As inflation, rising interest rates, and fears of a potential recession grip the markets, Tanger Factory Outlet Centers (SKT 0.45%) might seem like a good safe-haven investment. Its outlet centers are popular shopping destinations for bargain hunters during economic downturns, and it's a landlord instead of a retailer, so it only needs to ensure that its centers stay occupied by tenants instead of fretting over individual businesses.

As a real estate investment trust (REIT), Tanger is resistant to inflation because its property values remain fairly stable. REITs are also required to pay out most of their profits as dividends to maintain a favorable tax rate.

A smiling person holding shopping bags.

Image source: Getty Images.

Tanger's high forward yield of 5.4% makes it an attractive alternative to most bonds -- even as interest rates rise -- and it trades at a reasonable 23 times forward earnings. So should investors buy Tanger's stock today?

Understanding Tanger's business model

Tanger's outlet centers fared better than traditional malls over the past decade because they target discount shoppers. Retailers that sell full-price products at malls often unload their excess inventories at their off-price outlet stores, which attracts a steady stream of bargain hunters.

To gauge Tanger's growth, investors should focus on its occupancy rates, its same-center net operating income (NOI), and its core funds from operations (FFO), which REITs use to measure their profitability.

Metric

FY 2017

FY 2018

FY 2019

FY 2020

FY 2021

Occupancy rate

97.3%

96.8%

97%

92.2%

95.3%

Same-center NOI growth

0.5%

(1.3%)

(0.7%)

(19.5%)

16%

Core FFO per share growth

3.8%

0.8%

(6.9%)

(32%)

12.1%

Data source: Tanger Factory Outlet Centers.

Up until 2019, Tanger had maintained an occupancy rate of more than 95% for 38 consecutive years. That streak ended in 2020 as the pandemic forced retailers to close their stores. Many retailers also went bankrupt.

Tanger deferred its rental payments for struggling retailers throughout the year, which caused its same-center NOI and core FFO to decline sharply. It was also forced to offer shorter-term and variable leases to keep its centers occupied.

Will Tanger's business continue to stabilize?

Tanger's business recovered quickly in 2021 as the pandemic-related headwinds waned, but its occupancy rate slipped again to 94.3% in the first quarter of 2022. However, Tanger's same-center NOI still rose 9.9% during the period, which suggests its top retailers are sticking around.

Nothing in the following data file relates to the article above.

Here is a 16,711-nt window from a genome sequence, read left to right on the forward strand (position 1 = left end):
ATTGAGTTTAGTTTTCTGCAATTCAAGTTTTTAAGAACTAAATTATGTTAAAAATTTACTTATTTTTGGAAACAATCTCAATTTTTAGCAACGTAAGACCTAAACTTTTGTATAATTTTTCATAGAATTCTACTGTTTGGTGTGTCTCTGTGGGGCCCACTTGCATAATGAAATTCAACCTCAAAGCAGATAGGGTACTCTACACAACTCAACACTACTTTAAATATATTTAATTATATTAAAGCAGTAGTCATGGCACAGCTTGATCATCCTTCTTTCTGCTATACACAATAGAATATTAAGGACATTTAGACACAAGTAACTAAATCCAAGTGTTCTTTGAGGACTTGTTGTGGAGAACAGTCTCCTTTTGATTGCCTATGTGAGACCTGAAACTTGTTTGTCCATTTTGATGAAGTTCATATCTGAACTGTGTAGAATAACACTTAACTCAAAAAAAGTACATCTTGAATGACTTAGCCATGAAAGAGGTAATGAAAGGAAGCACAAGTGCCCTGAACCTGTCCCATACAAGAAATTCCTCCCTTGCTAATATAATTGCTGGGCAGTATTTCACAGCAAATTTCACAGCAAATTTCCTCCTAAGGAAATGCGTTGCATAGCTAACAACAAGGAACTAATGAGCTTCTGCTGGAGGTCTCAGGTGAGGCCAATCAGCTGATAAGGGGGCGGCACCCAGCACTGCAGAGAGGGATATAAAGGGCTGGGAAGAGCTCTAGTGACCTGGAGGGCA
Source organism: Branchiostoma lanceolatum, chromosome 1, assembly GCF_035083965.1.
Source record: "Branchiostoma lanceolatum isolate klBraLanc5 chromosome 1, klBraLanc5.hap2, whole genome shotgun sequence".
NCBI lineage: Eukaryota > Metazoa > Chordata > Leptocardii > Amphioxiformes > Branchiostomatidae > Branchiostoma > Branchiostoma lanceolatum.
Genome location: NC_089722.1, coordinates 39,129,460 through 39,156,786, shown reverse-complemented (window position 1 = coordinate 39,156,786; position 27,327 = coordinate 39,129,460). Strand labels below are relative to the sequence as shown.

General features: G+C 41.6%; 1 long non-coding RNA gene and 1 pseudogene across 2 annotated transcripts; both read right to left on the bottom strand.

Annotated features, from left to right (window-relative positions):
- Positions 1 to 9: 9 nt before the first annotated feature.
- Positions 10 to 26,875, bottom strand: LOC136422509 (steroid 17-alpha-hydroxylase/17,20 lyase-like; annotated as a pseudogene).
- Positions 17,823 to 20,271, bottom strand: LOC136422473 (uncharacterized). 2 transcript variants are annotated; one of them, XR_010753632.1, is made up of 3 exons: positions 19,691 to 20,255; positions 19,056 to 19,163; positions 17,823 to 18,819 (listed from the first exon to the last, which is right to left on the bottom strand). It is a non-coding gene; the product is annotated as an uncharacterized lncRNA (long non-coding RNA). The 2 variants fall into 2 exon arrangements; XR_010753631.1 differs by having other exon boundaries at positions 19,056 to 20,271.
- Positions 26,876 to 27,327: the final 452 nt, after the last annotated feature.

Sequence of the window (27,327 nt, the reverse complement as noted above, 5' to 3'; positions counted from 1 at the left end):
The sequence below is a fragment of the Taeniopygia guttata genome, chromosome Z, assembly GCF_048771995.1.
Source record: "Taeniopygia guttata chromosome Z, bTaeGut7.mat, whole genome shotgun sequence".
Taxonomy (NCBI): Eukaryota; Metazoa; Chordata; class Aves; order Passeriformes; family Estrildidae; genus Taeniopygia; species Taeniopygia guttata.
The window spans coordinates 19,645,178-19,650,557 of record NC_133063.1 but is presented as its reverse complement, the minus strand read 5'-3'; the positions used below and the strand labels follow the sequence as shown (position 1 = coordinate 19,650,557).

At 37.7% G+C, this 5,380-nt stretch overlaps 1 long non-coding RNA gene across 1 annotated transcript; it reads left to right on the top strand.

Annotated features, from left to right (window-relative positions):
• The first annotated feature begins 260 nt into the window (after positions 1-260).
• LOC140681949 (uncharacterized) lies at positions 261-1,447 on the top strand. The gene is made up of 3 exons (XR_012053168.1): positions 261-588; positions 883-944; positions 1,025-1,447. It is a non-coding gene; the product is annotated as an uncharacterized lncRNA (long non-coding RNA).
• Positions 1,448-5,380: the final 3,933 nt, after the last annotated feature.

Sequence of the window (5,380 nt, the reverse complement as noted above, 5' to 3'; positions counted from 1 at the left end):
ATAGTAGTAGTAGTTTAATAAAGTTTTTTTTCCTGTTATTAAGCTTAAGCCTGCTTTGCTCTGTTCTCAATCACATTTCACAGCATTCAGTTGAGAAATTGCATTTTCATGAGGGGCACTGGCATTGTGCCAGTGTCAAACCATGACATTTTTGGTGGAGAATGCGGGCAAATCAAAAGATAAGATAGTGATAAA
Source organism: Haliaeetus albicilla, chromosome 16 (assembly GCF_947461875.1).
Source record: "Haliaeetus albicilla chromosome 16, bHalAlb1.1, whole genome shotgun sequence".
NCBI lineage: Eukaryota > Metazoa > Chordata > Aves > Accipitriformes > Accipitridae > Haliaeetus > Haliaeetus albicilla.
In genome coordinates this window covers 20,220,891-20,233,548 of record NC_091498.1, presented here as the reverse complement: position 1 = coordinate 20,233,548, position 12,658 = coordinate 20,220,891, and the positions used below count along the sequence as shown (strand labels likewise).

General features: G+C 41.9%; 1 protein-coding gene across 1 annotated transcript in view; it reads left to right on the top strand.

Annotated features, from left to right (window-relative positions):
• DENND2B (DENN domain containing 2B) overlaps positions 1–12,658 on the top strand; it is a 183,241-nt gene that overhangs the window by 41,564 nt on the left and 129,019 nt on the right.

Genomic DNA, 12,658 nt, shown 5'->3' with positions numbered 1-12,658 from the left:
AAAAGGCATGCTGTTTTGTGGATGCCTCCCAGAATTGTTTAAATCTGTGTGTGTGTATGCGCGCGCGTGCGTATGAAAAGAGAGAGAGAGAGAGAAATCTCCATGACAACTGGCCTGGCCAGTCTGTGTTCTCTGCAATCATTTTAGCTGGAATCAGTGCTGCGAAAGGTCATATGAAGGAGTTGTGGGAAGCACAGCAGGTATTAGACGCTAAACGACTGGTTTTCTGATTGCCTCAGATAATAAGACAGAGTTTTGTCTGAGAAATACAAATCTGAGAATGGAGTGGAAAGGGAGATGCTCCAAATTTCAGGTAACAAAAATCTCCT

During the conference call in early May, Tanger CEO Stephen Yalof attributed its lower occupancy rate to seasonal headwinds, as well as "shuffles" across its portfolio to make room for higher-quality tenants.

Simon Property Group (SPG -0.08%), which owns a mix of malls and outlet centers, ended the first quarter with a lower occupancy rate of 93.3%. Brixmor Property Group (BRX -0.21%), which operates open-air shopping centers, ended its Q1 with an even lower occupancy rate of 92.1%.

For the full year, Tanger expects its same-center NOI to rise 2.5%-4.5%, but for its core FFO to dip about 1% at the midpoint. Based on that forecast, Tanger's stock looks even cheaper (relative to its P/E ratio) at just nine times its estimated core FFO for the full year.

That outlook seems stable, but Tanger won't be completely immune to a slowdown in consumer spending during a deep recession. Bargain-hunting shoppers will likely still visit its centers, but many major retailers could struggle -- or even go bankrupt -- as their full-price sales dry up.

Furthermore, Tanger's recent abrupt dismissal of CFO James Williams, a 22-year veteran of the company, raises additional red flags. Investors should probably wait for Tanger's next earnings release on Aug. 8 for more clarity regarding the macro headwinds and its CFO's departure.

Is Tanger's stock still worth buying?

Tanger is one of the most resilient stocks in the retail sector, but it shouldn't be considered a safe-haven stock yet. It could struggle again if the retail apocalypse claims even more victims, and its high debt-to-equity ratio of 3.2 could make it difficult to secure fresh funds at favorable rates.

Tanger isn't a bad investment, but its occupancy rates are still shaky and it continues to face unpredictable headwinds. Simply put, it probably isn't the ideal investment for value-seeking investors right now.